Interestingly, even though Pence himself is on the ticket, he has not emerged as a major Trump surrogate. Pence is out there on the campaign trail day in and day out, but you don’t see him talking about Alicia Machado or Monica Lewinsky. Instead, he’s criticizing Clinton and talking about the conservative policy agenda.

Like the mainstream Republican he is, Pence is eager to beat Clinton but not that eager to go full Trump.

Mike Pence is going to have to talk about Trump

But Pence can’t just dodge the elephant in the room forever.

He needs to get up onstage with Tim Kaine and talk for 90 minutes about the presidential election. He’s going to need to speak, in detail, about the issues in the Clinton-Trump race — of which Trump’s erratic and offensive conduct is a major one.

When Pence speaks on Tuesday, he’ll be speaking not just on behalf of himself but on behalf of a broad mainstream tendency in Republican Party circles. We know that normal, ideologically orthodox conservative elected officials think Trump should be president of the United States. But to a striking extent, we haven’t heard whether they think it’s appropriate for a president to be tweeting about sex tapes, suggesting Mexicans can’t serve as federal judges, or musing out loud about abrogating NATO and leaving much of Eastern Europe open to Russian conquest.

Is it okay that we have no idea what Trump’s personal finances look like? That he lies all the time? That he routinely mistreats women?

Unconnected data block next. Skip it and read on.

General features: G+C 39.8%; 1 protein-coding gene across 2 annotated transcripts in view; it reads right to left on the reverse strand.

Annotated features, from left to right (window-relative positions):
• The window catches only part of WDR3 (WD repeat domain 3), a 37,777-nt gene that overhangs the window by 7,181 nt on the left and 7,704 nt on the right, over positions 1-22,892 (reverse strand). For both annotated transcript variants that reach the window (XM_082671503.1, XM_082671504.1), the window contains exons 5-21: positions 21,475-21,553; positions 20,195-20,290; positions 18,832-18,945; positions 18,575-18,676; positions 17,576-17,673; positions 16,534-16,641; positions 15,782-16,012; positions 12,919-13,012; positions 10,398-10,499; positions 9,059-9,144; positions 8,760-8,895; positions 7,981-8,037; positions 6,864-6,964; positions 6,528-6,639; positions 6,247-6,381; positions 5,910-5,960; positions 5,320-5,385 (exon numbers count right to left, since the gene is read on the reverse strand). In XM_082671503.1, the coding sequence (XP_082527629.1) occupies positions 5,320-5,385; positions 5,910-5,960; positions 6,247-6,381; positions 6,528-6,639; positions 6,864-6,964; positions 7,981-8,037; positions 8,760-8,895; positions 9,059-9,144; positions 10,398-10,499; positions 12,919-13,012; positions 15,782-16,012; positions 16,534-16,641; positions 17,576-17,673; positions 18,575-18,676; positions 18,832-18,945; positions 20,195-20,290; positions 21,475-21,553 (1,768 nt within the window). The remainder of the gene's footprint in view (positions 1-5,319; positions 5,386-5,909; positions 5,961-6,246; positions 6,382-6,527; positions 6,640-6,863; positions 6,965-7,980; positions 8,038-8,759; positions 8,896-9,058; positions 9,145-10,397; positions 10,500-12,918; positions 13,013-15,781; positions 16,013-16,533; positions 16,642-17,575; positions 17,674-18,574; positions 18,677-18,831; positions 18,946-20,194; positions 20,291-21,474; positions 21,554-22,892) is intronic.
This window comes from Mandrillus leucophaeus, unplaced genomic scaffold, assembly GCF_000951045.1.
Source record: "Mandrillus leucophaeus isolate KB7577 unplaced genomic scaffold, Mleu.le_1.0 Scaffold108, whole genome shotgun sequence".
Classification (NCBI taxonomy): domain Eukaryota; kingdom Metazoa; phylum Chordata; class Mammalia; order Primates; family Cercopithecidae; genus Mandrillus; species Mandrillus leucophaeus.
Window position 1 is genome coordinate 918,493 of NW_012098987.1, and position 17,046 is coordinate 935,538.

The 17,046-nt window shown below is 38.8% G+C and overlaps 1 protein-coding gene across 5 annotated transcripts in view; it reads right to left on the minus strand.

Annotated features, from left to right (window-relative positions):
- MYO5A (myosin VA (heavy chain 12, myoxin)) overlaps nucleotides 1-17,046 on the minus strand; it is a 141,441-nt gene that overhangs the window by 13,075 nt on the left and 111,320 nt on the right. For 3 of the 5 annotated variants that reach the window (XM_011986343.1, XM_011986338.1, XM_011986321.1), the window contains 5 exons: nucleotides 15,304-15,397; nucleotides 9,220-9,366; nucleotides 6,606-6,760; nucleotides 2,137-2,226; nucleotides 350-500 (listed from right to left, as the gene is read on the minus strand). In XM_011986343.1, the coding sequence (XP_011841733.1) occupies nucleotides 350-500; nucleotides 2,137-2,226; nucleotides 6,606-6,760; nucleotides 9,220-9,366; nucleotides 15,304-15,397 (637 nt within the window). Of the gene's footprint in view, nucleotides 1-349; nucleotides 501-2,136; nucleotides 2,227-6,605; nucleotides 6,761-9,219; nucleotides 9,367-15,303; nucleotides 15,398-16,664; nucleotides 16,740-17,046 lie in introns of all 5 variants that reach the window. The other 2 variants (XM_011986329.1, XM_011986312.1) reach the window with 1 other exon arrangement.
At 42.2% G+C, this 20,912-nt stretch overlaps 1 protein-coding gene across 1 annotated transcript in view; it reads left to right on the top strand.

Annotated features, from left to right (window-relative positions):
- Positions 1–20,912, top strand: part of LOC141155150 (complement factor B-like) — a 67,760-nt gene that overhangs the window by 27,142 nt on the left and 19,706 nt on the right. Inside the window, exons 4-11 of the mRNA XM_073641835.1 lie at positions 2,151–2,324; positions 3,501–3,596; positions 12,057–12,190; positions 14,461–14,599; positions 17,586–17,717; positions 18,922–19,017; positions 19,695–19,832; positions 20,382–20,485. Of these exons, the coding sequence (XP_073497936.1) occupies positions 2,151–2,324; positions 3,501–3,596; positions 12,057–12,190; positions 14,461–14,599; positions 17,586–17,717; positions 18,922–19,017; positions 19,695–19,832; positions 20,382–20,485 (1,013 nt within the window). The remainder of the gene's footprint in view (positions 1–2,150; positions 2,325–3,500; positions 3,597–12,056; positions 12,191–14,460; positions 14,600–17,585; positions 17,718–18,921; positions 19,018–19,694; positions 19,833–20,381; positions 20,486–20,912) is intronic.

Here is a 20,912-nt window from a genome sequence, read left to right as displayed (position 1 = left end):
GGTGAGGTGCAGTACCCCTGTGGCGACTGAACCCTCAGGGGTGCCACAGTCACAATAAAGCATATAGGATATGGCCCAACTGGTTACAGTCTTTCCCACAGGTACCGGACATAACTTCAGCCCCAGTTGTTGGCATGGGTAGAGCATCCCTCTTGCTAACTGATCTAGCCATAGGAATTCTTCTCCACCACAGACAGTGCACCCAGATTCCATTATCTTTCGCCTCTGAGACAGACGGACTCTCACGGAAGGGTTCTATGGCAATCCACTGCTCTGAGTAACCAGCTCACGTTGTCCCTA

The greatest trick Ryan, Mitch McConnell, and the leaders of the NRCC and RSCC ever pulled off was getting their people through a months-long campaign season without really addressing these issues. But Pence will have to face these questions on a much higher-profile platform than a Capitol Hill scrum, and he’ll face them from people who don’t need to worry about their long-term sourcing relationships. It will be fascinating to watch.

Trump’s relationship with the GOP is a critical issue

But watching a mainstream Republican Party politician need to answer for Trump at some length won’t just be interesting — it will be important. Because the simple fact of the matter is that for all that most GOP elected officials have distanced themselves from Trump, their support for him has been integral to his campaign’s strength.

That’s true on the level of mass opinion, where basic party loyalty has proven to put a relatively high floor on Trump’s numbers, but it’s also true in a concrete, tactical way.

  • Senate Republicans, for example, are holding a Supreme Court seat and dozens of lower court judgeships open for Trump to fill by blocking Barack Obama’s nominees. That itself constitutes a deep testimony to their faith in Trump’s judgment, as well as a means of raising the stakes for rank-and-file conservatives so they feel they have to swallow their doubts and get behind Trump.
  • Senate Democrats have introduced a Presidential Tax Transparency Act that would turn the informal tradition of presidential tax disclosure into a legal requirement — thus forcing Trump to cough up information about whom he is in debt to, whom he donates money to, and how much he earns — but Senate Republicans are helping Trump by blocking it.

This pattern of quiet mainstream Republican collaboration with Trump combined with silence on his Trumpiest aspects has been the central reality of the 2016 campaign. When Kaine and Pence debate tonight, it will be on full display for the first — and likely only — time.